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Thursday, 14 June, 2001, 19:02 GMT 20:02 UK
Inland Revenue image: Your views
Tax return
The Inland Revenue has appointed ad agency M&C Saatchi to give it a more user-friendly image.

We asked News Online users how they would improve the image of the UK taxman.

Judging by the majority of the responses, M&C Saatchi will face an uphill task convincing people to fill in their tax returns with a smile.

Most people thought the Inland Revenue should put its house in order before spending millions on advertising.

Below we give a selection of some of the replies.


The present stance of the Inland Revenue towards tax-payers seems to be adversarial, based on the presumption that all tax-payers will defraud it unless penalties are enforced.

I am subject to self-assessment and although I have higher education and a senior job in business, I feel I have no choice but to buy a software package to help me through the self-assessment prices.


The Revenue should start showing that it has a human face by its deeds. The material for good advertising will automatically follow

Tony Carter, England
Taxation is far too complicated and the Revenue's stance is to punish mistakes with automatic penalties.

Even when I have used a software package, I always fear that the Inland Revenue will come after me because some quirk of my circumstances means I have filed an incorrect return by mistake.

On top of this we have the news that the Revenue only expects to get a proportion of tax assessment right. So the rule is that it is OK for the Revenue to take risks on over- or under- taxing us, but if we behave in the same way, its full might can be brought to bear upon us.

First the Revenue should start showing that it has a human face by its deeds. The material for good advertising will automatically follow.
Tony Cater, England

Why does someone work for Inland Revenue?

With the sort of qualifications needed, he or she would better serve society in banks or as accountants.


Saatchi will get paid a lot of our money, but achieve nothing - sounds like your average government department

Derek Thornton, UK
Such people have chosen the IR because they enjoy the "power" of being in an organisation that demands money with menaces. No wonder they didn't like a friendly, fun Hector!
Nigel Rees, Briton in USA

No-one can (improve its image). How do you improve the image of an organisation that is dedicated to removing as much of our hard-earned cash as it can - either before we get it, or afterwards by demanding money with menaces (legal for them - illegal if any of us tried it!)?

No. Saatchi will get paid a lot of our money, but achieve nothing - sounds like your average Government Department.
Derek Thornton, UK

If the IR stopped spending 9m on advertising something that people are legally obliged to do anyway, then people might be a little more happy about paying a little less.


As a tax professional, I would view any such attempt to clean up the IR's image with some cynicism

Simon, UK
Or perhaps it could put the money into the NHS to buy some life-saving equipment or drugs.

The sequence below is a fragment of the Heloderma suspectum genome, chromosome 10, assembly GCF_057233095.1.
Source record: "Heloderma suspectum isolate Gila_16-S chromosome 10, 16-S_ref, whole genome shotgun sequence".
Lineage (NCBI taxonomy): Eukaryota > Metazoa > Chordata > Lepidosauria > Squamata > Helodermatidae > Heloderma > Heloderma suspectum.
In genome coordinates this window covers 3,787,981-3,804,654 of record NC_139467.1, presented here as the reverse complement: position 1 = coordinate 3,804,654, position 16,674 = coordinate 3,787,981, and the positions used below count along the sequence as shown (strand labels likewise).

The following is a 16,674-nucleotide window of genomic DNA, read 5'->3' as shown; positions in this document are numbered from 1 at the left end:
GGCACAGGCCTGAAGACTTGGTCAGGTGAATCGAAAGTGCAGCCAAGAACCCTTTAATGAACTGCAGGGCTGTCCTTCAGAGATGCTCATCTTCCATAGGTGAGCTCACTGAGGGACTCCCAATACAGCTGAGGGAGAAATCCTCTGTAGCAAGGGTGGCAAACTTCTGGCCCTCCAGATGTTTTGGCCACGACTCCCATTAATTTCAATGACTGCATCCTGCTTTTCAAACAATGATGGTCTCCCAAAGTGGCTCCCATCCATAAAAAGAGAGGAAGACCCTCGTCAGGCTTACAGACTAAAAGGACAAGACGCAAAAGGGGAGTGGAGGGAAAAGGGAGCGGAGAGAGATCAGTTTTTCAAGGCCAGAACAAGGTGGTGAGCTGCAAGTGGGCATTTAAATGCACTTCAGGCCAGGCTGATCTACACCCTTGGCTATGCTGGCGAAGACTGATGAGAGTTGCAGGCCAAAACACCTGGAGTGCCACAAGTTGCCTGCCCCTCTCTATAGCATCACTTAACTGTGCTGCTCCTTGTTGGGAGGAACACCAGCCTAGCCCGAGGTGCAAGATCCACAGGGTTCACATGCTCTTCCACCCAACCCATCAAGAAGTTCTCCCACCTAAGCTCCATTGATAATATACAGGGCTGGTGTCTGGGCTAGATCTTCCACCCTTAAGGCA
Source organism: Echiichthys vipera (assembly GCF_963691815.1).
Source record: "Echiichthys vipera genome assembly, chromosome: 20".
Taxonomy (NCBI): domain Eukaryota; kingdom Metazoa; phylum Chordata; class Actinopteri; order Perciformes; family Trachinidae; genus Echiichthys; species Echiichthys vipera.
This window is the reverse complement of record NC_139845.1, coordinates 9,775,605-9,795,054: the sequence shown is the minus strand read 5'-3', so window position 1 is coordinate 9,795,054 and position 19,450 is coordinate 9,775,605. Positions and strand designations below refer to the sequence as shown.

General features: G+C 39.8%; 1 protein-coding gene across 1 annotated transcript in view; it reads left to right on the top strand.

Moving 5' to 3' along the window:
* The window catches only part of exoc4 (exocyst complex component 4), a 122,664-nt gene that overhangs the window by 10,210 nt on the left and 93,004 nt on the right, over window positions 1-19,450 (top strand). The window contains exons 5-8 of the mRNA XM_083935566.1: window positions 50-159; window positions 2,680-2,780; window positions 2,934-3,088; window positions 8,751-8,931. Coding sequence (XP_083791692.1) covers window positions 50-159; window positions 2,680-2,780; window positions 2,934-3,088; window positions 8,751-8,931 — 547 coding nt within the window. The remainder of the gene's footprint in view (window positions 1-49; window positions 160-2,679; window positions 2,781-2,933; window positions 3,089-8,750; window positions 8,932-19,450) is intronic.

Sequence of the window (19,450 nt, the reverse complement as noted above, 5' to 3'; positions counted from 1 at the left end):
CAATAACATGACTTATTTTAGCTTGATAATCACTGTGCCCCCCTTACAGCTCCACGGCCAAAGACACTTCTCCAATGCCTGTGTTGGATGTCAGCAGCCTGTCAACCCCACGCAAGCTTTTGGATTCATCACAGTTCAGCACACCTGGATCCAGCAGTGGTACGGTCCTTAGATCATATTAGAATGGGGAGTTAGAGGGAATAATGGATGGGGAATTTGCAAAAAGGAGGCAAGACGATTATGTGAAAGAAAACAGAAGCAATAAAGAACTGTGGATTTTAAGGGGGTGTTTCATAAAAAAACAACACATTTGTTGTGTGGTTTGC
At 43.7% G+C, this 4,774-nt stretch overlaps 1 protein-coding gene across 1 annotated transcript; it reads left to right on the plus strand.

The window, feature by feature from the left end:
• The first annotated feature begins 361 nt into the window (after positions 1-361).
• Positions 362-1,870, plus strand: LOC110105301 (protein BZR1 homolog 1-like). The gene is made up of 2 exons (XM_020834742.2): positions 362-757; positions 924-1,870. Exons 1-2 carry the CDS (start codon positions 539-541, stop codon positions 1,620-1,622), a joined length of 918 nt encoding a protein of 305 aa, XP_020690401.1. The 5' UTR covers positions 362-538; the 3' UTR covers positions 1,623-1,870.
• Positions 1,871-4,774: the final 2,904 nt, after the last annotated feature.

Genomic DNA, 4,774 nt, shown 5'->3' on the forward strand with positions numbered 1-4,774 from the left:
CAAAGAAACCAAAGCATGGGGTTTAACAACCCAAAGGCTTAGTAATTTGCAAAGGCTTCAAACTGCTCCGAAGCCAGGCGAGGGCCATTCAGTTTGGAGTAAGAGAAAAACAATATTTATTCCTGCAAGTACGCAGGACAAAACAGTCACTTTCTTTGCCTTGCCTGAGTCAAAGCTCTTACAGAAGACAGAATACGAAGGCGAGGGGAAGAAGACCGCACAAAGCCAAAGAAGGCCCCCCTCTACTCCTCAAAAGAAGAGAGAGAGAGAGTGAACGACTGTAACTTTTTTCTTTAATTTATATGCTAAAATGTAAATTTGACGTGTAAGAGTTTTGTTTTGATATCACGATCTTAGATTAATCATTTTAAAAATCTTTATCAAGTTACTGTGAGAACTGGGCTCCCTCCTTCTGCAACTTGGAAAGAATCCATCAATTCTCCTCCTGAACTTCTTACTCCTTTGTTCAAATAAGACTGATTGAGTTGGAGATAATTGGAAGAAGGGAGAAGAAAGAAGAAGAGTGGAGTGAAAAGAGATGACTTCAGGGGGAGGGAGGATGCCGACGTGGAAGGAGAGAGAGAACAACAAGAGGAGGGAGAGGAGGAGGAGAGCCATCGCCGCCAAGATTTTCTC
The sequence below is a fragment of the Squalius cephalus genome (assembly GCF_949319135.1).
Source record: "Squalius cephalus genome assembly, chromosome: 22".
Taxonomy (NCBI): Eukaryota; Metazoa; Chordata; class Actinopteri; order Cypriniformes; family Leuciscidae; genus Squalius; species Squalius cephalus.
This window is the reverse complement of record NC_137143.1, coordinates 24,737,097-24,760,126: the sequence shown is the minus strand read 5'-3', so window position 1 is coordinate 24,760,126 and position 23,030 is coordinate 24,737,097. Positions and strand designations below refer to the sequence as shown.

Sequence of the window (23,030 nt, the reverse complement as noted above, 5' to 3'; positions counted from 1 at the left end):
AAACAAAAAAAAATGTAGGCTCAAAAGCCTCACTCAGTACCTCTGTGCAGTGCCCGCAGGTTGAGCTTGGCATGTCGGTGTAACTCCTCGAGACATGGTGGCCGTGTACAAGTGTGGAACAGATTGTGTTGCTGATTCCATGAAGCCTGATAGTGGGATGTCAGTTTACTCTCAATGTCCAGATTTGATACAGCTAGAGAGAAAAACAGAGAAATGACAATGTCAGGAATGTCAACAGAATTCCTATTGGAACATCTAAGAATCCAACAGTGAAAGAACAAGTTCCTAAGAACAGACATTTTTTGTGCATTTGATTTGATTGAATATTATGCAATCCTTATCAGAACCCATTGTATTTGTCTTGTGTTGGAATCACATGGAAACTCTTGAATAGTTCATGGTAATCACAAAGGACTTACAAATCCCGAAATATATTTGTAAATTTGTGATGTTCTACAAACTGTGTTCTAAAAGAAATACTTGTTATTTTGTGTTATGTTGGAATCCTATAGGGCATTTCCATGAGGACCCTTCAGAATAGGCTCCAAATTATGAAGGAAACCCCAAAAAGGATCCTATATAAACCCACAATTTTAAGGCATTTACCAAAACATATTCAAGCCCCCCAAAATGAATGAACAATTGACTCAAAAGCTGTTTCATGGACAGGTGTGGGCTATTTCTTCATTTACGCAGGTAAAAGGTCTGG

What a difficult choice: 9m on a portly chap telling us how wonderful it is to do something that we have to do anyway, or 9m on something that matters. It really is all quite bazaar!
Owain Cole, UK

As a tax professional, I would view any such attempt to clean up the IR's image with some cynicism.


The IR treat all taxpayers as guilty until proven innocent - the reverse of criminal law

Steve Padraig
The IR can only be seen as the taxpayer's friend once the grossly complicated UK tax system has been simplified and the Parliamentary process - by which new tax legislation is passed through Parliament by clueless politicians - has been reformed.

Accountancy Age recently reported Gordon Brown's remarks which implied that he needs the help of an accountant to fill in his tax return - this will not do.
Simon, UK

The IR treats all taxpayers as guilty until proven innocent - the reverse of criminal law.

It breaches human rights issues with its automatic fining with no right of trial or defence.

The IR has created such complex rules that not even it understands them - why else do you get different answers to the same question at different tax offices. If you listen to a tax inspector's advice and he gets it wrong you pay the fine not the IR.

The IR does not need an image change, the image the public has of the IR is correct. If it wishes to be thought of differently then it will need to earn that respect by behaving differently to the way it does now.
Steve Padraig, UK

Communications from the Revenue range from the very personal "Please fill in your form and send it to me" to the actual form itself which practically requires a PhD to understand if your affairs are more than "I earned X, paid Y tax therefore owe Z".

I'm fortunate enough to be able to afford to pay an accountant to do it for me, but a massive overhaul of the paperwork would be a good start.

I like the US approach where you fill in two sides of paper for basic affairs and additional sheets as necessary.
John B, UK

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See also:

14 Jun 01 | Business
Inland Revenue to get make-over
10 Jan 01 | UK
Hector the Taxman RIP
02 Jan 01 | Entertainment
WWI poet target for taxman
02 Apr 01 | Business
Q&A: IR35 - a tax on enterprise?
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